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Indians Indians Archive The Indians and the Beanstalk
Written by Jonathan Knight

Jonathan Knight

magic beansOnce upon a time, there was a poor widow named Mrs. Shaponetti raising two ambitious young boys, Mark and Chris. They lived on a meager farm next to a river that once caught on fire, and all they had to live on was the milk given by their lone cow.

But one morning, the cow gave no milk and Mrs. Shaponetti knew they had to do something quickly.

“Boys,” she called to her sons, “that old cow is starting to age and the economy is shit. We need to get something for her while we can. Take her down to the market and sell her so we’ll be able to  eat."

“You bet, Mother,” the boys said. “You can count on us!”

So they took the cow down the road and over the hill toward town.

They returned an hour later skipping and singing.

“Back already?” their mother asked. “I see you haven’t got the cow, so you must have sold her. How much did you get for her?”

“You’ll never guess, Mother!” Mark said, breathlessly.

His mother smiled. “Good boy! Was it five pounds? Ten? Fifteen? Or - my goodness - twenty?”

“Better!” Chris replied, beaming. “Before we even got to town, we traded the cow for five magic beans!”

“Magic beans?” his mother asked slowly, feeling enough rage bubbling inside her to close out a game in the ninth. “You mean to say you gave away our cow, at the very least worth her weight in hamburger, for five beans?”

Magic beans!” Mark corrected her enthusiastically. “Wait ’til you hear what these beans did at Double-A!”

Their mother put her head in her hands and began to weep.

“How could you be so foolish? You took our one source of food and completely wasted it. Now we have nothing to eat. You go back to whomever you traded with and get back that cow!”

So the boys ran back down the path and returned a half-hour later without the cow.

“I see you couldn’t find him,” their mother said, angrily.

“Oh, no, we found him,” Chris said, proudly.

“You did?” their mother gasped. “Then where is the cow?”

“Oh, we did even better this time, Mother,” Mark explained. “We took those five magic beans and traded them for three magic beans.”

Their mother’s jaw dropped and, like Tim McCarver, she was unable to speak coherently.

“You traded five...for three...”

“Yes!” Chris cried. “We sure outsmarted that rube!”

“How on Earth will five beans...”

“Three!” Mark corrected happily.

“...three beans give us enough to live on? Do they grow into a beanstalk that you can climb to find a giant’s castle from which you can steal magical treasures to keep us alive?”

The boys looked at one another and laughed.

“No, no, silly Mother,” Mark said. “We’re not actually going to plant the beans.”

“We’re going to trade them for more beans!” Chris shouted excitedly.

Their mother, by now in the frantic throes of a balls-out conniption fit, beat the boys senseless and sent them back to town, ordering them not to return until they’d gotten rid of the beans.

The boys came back just before dark carrying a decent-sized clod of dirt.

“We started out with a cow and now all we’ve got is a dirt clod?” asked their mother, exasperated.

“No, not just a dirt clod,” Chris said as he glanced over at Mark.

Their mother looked at them hopefully.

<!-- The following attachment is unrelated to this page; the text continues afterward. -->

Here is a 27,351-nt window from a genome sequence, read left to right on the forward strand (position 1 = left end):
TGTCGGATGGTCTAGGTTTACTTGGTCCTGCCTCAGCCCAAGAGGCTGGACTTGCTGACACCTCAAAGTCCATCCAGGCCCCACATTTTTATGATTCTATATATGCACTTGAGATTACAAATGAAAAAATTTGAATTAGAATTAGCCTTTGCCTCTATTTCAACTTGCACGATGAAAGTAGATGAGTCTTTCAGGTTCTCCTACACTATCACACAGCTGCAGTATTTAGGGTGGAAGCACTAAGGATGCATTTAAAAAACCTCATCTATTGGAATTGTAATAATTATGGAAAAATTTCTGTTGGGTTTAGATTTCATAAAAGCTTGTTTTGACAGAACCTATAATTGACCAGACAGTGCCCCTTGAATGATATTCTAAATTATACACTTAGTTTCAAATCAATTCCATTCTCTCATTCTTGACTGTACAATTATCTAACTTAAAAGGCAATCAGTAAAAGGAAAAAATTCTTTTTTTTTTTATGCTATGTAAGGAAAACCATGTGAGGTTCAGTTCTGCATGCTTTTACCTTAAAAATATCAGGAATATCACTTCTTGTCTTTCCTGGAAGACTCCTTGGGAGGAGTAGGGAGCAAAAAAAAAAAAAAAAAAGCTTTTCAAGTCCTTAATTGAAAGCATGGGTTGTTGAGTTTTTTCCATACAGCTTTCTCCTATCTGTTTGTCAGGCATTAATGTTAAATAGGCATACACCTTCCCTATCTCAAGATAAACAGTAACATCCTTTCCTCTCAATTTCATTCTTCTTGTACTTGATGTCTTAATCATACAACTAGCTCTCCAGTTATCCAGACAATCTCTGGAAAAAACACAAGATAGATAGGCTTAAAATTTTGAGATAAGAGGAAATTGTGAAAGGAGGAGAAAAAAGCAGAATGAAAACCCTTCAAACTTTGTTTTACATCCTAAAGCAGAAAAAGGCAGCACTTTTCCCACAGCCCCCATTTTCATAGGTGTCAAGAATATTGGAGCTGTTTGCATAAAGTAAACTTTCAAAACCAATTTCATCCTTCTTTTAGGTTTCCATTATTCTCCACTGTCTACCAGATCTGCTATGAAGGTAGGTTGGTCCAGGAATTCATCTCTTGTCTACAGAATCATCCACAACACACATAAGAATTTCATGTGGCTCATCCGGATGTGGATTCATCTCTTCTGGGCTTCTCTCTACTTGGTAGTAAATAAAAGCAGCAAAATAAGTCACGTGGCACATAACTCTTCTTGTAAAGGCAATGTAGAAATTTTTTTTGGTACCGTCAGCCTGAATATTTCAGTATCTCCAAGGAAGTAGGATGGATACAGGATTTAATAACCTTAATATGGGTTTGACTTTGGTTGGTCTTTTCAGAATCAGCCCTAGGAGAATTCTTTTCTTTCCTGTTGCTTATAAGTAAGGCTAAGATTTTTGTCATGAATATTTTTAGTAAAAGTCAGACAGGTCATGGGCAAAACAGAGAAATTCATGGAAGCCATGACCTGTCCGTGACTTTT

“Well, what else did you get?”

Grinning, Mark pulled out a Carlos Baerga bobblehead from behind his back.

“What the hell are we supposed to do with that?” their mother cried. “How does that help things at all?”

“His head bobs!” Mark said, and shook it. “People love these things!”

Blood started to trickle out of their mother’s nose.

The boys shrugged.

“What can we say, mother?” Mark said. “We did the best we could in a bad trade market.”

“Maybe if you’d given us more to offer...” Chris added.

Again, the mother whaled on both boys like Albert Belle after a strikeout and sent them back out, ordering them not to return until they had acquired something that could help them stay alive.

The next morning they came back pulling a rickety wooden cart.

“What have you got there?” their mother asked as she peered into it.

She jerked back when she saw a pile of bones and entrails inside, swarming with flies.

“We got our cow back!” the boys cried together.

Their mother closed her eyes and prayed for the strength not to smote down these boys with a shovel here and now.

“Admittedly, she’s not what she once was...” Chris said.

“...and she may not be able to produce anything at all...” Mark continued.

“...but remember all the fun times we had with her?” Chris finished. “Isn’t that worth bringing her back?”

Their mother opened her eyes.

“So you reacquired a dead cow rather than getting us something we can actually use?” she asked.

“We understand why you’re frustrated, Mother,” Mark said. “But this is just the reality of being a small farm in the economics of cow-trading.”

“Speaking of, we had to give up the farm to get these bones, so we’re going to have to move now.”

Their mother had finally had enough.

“Take these bones back and trade them back for the dirt clod, then take the dirt clod and trade it back for the three magic beans. And then trade in the three magic beans for the five magic beans. At least we can plant them and finally have something to eat!”

So the boys went back to town. They traded back the cow bones for the dirt clod. They traded back the dirt clod for the three magic beans. And then they traded back the three magic beans for the five magic beans.

Then they came home and planted the give magic beans in the garden.

And, of course, nothing grew.

The end. (In more ways than we'd like to think about.)

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